One of Sean Quinn's former top lieutenants is at the centre of a major conflict over how ownership of a $90m (£57m) office block in India was transferred to a secretive offshore company.
Documents show the digital signature of former Quinn Group finance director Dara O'Reilly was used in a transaction that effectively transferred the valuable asset to a Dubai-registered company whose ownership is unknown.
But Mr O'Reilly said he never authorised the transaction — and refused to comment on whether he believed somebody else had.
The revelation raises major questions over who made the transfer, and who is now benefiting from the estimated $6m (£3.8m) in annual rent generated by the Q City office complex in Hyderabad, the fourth largest city in India.
It is the first time someone from outside the Quinn family circle has had their name feature in the Quinns' global scheme to put valuable foreign properties in the Quinn family's international property group (IPG) beyond the reach of the former Anglo Irish Bank.
Mr O'Reilly's digital signature, which has the same legal standing as a handwritten signature under India's strict e-commerce laws, was used on two crucial occasions last year — after he was ousted as finance director.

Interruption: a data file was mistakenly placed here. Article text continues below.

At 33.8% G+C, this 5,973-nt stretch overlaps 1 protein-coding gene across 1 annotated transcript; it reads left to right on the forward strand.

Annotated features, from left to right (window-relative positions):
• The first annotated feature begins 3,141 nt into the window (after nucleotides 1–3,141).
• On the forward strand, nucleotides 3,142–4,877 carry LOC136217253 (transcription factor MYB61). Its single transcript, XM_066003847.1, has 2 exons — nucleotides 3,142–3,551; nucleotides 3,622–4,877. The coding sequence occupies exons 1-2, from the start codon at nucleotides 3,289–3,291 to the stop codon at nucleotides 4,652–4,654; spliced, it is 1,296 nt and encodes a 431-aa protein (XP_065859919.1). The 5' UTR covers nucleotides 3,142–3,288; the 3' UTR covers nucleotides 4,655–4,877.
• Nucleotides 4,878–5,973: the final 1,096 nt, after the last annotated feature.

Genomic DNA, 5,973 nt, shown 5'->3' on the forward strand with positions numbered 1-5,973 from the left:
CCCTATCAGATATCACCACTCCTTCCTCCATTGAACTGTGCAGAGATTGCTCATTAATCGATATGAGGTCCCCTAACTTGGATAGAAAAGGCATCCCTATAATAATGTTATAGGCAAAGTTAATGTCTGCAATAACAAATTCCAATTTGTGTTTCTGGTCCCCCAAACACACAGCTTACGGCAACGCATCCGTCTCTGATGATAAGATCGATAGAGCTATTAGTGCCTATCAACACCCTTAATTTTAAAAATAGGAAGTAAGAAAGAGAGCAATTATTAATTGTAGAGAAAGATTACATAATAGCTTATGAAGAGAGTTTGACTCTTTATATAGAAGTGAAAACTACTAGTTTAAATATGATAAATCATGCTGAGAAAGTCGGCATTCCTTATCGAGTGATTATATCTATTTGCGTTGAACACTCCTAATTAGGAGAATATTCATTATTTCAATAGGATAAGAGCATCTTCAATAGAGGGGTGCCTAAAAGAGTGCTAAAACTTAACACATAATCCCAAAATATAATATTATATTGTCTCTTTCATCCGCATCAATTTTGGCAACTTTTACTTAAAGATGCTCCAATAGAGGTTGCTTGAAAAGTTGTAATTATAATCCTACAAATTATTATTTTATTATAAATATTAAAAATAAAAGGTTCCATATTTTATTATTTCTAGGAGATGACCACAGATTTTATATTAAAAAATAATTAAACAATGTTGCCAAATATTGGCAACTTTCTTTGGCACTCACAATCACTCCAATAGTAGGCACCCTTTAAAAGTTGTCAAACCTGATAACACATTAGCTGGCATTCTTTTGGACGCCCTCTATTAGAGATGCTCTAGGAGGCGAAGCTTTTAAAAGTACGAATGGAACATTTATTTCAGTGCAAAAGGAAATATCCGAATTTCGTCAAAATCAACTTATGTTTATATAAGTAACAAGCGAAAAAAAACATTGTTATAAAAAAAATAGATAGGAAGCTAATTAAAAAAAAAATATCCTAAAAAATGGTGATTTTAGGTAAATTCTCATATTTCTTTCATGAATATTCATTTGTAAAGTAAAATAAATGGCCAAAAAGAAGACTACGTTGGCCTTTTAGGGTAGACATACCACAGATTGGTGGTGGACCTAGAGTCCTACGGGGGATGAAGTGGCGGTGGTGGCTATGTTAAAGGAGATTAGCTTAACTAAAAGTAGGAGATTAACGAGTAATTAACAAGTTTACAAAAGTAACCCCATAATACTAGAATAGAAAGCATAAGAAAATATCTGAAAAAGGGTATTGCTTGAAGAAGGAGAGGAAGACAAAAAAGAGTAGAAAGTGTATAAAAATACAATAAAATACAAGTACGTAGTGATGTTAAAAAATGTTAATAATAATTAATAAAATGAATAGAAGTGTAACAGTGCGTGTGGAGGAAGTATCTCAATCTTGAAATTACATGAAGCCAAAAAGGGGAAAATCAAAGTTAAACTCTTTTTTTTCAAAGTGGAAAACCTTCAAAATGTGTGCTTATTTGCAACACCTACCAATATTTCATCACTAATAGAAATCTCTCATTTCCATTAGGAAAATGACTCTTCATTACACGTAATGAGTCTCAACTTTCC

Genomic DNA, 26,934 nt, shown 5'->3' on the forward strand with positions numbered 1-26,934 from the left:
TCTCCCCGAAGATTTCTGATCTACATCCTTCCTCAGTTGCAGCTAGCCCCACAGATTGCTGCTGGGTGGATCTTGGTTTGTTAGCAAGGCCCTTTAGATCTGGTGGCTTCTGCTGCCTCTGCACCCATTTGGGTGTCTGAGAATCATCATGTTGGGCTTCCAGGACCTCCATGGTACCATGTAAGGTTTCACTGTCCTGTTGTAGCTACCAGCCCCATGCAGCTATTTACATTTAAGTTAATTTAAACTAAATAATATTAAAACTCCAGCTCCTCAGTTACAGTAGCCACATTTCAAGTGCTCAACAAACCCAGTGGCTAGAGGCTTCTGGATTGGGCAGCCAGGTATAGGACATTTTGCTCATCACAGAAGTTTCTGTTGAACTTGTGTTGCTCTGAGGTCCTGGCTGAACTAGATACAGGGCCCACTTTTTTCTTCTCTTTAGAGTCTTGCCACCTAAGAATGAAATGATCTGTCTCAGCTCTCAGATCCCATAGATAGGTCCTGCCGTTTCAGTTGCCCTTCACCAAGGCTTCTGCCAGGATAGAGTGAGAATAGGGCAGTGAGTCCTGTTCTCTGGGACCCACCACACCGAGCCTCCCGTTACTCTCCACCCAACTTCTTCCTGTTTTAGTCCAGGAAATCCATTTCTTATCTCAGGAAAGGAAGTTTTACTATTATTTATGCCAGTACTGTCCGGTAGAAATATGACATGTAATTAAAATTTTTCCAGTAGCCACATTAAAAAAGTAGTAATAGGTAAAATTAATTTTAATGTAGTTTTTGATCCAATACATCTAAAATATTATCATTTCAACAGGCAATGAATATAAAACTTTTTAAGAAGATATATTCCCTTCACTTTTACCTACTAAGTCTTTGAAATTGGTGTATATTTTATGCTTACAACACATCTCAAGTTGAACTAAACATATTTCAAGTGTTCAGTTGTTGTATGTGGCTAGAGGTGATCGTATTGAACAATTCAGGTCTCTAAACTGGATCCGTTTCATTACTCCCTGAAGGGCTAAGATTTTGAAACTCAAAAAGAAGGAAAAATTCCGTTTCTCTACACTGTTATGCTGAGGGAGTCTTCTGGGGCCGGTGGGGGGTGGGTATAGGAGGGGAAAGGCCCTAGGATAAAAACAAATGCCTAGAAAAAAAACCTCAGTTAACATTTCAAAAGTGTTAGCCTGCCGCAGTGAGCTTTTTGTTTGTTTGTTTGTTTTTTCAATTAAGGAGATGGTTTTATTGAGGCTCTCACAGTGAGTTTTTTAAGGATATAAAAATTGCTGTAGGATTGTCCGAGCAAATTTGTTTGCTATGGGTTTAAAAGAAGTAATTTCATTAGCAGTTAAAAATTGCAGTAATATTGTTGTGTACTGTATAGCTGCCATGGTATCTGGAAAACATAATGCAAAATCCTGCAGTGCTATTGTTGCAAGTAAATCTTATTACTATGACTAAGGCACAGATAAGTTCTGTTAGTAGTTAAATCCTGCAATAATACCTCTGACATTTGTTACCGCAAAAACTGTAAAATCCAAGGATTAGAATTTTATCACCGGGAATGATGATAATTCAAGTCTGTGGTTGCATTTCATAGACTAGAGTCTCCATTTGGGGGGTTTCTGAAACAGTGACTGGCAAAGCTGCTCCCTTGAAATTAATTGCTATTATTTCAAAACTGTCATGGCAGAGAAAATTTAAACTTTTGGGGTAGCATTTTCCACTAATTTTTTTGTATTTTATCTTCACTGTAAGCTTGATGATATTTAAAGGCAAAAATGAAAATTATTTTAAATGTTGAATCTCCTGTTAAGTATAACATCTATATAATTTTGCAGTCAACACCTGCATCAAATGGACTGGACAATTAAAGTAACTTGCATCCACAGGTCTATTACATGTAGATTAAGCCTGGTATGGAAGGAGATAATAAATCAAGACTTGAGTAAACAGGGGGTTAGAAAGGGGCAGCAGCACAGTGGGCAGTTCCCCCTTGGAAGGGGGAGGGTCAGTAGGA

It was first used following a meeting on June 10, 2011, at the Kilmore Hotel in Cavan.
That meeting resulted in a special resolution being passed, which had the ultimate effect of diluting Anglo Irish Bank's hold on the ownership of the Q City property from 100% to 5%.
This was done by creating 300,000 new shares in Mack Soft, a local Indian company that owned Q City.
The special resolution, which reduced the potential value of Anglo's stake in Q City from $90m (£57m) to $4.5m (£2.8m), was signed by Sean Quinn Snr (left), who was a director of Mack Soft.
Weeks later, a document registering the special resolution was filed in India. The digital signature of Mr O'Reilly, who was also listed as a director of Mack Soft, was recorded on the document.
His digital signature was used for a second time later that month when almost 400,000 shares in Mack Soft were transferred to Mecon FZE, a Dubai company whose ownership Anglo, (now called IBRC), is unable to determine.